There’s a reason that sunlight is always associated with happiness.
Lots of ancient civilizations believed that the sun makes you happy. They believed the sun had healing powers and used sunbathing for medical purposes. Even as recently as the 19th-century doctors were convinced that good old sunlight and fresh air was the best thing for diseases like tuberculosis and rickets.
They weren’t that far off. Sunlight and its resulting interactions with your body have tons of benefits, especially for your brain and your mood.
According to a study done at Brigham Young University, your daily intake of sunlight is one of the only environmental factors that matters when it comes to happy brain chemistry. As it turns out, humans are fairly adaptable, so daily weather conditions don’t affect us as much as the sun only showing up for 8 hours a day. That’s because, as we have always suspected, sunlight provides essential stuff that we need to feel happy and healthy.
Low Vitamin D Leads To Depression
You’ve probably already heard that sunlight is related to Vitamin D. It’s an important player in a lot of areas of your body, like bone formation and teeth and is essential for keeping the clouds away.
Research shows that having a deficiency of Vitamin D (less than 20 nanograms per millilitre) makes you 85 percent more likely to develop depression than people who don’t.
That’s because there are loads of vitamin D receptors in the brain, especially in areas that are linked to the development of depression. Scientists believe that vitamin D affects the number of monoamines, which are chemicals like serotonin, and how well they work in your brain. So no vitamin D means no serotonin. Or at least less effective serotonin.
Serotonin Makes You Happy
Serotonin is a chemical in your brain that helps you feel calm and focused and happy. When sunlight hits your eyes, more specifically a certain spot in your retina, it cues a release of serotonin which causes a decrease in anxiety and an increase in feelings of contentment.
Serotonin also plays a large part in your gut health, sleeping habits and how sexy (or not) you feel. So, it makes sense that if you’re not getting enough sunlight then your brain isn’t releasing enough serotonin, making you feel anxious and depressed.
This is especially common in the winter months for people that live in higher latitudes. When you have a longer working day than the sun, your exposure to it drops considerably. This usually results in Seasonal Affective Disorder (SAD), also known as seasonal depression.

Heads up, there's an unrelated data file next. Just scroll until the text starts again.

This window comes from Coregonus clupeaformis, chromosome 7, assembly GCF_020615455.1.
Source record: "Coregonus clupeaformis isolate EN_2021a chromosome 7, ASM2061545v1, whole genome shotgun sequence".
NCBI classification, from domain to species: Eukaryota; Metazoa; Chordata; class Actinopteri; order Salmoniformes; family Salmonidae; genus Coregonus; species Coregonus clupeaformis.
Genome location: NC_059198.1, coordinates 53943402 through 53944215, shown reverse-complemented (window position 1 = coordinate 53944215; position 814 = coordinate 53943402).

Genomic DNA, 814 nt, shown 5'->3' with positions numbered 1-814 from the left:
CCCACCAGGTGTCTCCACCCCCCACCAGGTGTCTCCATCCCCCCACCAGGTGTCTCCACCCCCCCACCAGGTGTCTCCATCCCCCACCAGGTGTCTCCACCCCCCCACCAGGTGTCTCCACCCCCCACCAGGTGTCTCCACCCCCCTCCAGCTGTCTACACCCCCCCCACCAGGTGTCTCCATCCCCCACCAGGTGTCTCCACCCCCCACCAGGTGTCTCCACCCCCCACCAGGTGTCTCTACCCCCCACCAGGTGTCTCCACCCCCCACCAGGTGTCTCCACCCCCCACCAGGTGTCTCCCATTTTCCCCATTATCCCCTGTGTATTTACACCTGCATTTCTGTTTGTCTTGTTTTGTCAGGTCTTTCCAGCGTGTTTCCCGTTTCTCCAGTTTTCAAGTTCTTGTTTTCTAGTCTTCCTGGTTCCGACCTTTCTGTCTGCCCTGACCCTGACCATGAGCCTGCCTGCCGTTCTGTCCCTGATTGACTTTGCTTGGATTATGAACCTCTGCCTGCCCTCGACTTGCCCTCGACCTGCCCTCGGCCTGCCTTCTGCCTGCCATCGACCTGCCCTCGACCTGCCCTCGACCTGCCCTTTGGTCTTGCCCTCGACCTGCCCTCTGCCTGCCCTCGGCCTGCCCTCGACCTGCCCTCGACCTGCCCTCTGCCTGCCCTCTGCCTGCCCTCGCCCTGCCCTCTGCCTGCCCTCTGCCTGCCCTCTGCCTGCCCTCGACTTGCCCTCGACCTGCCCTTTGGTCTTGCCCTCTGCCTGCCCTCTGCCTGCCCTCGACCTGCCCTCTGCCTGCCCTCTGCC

Bask in the rays
Without UV-B (ultraviolet) rays from the sun, vitamin D would be pretty much useless. In the 1920s this doctor figured out that we need UV-B rays to photosynthesize vitamin D so that we can reap its many benefits.
So the internet is right about one thing at least: we are basically house plants with anxiety.
Besides UV-B rays, your body happily soaks up the other types of light in the spectrum too.
For example, when ultraviolet rays touch our skin, it releases endorphins, which boost our mood. Specifically, UVA rays cause our body to produce nitric oxide which lowers blood pressure. It also makes it easier for your body to absorb near-infrared light, which recharges your cells’ batteries and in turn gives you more energy.
Because of these benefits, light therapy is a very popular therapy for depression and SAD. It works especially well for those of us in the northern hemisphere who have trouble getting any viable sunlight in the winter months.
The sun’s rays help to regulate your sleeping patterns too. When light enters our eyes and touches our skin, it signals to our body that we are supposed to be awake and energetic. Likewise, when it gets dark our body thinks it’s time to sleep. Not getting enough sunlight can mess with your melatonin levels, making it harder to get a night of quality sleep.
Just Go Outside
So we have established that sunlight has lots of health benefits that can be measured with research and statistics, but it is also a worthwhile experience to just interact with the world.
You don’t have to interact with people, you don’t even have to leave your front door.
You can even stick your head out the window if you want.
I just want you to take a breath of fresh air and observe.
Feel the heat of the sun on your face.
Feel the breeze across your skin.
Notice the buds on the trees, or the flower persevering through the cracks of the pavement.
Watch an old woman waiting quietly for the bus and wonder about her first love or her favourite food.
I think depression can make us feel like we are apart from the world and like there’s nowhere where we fit. Experiencing the world helps us find our place in it.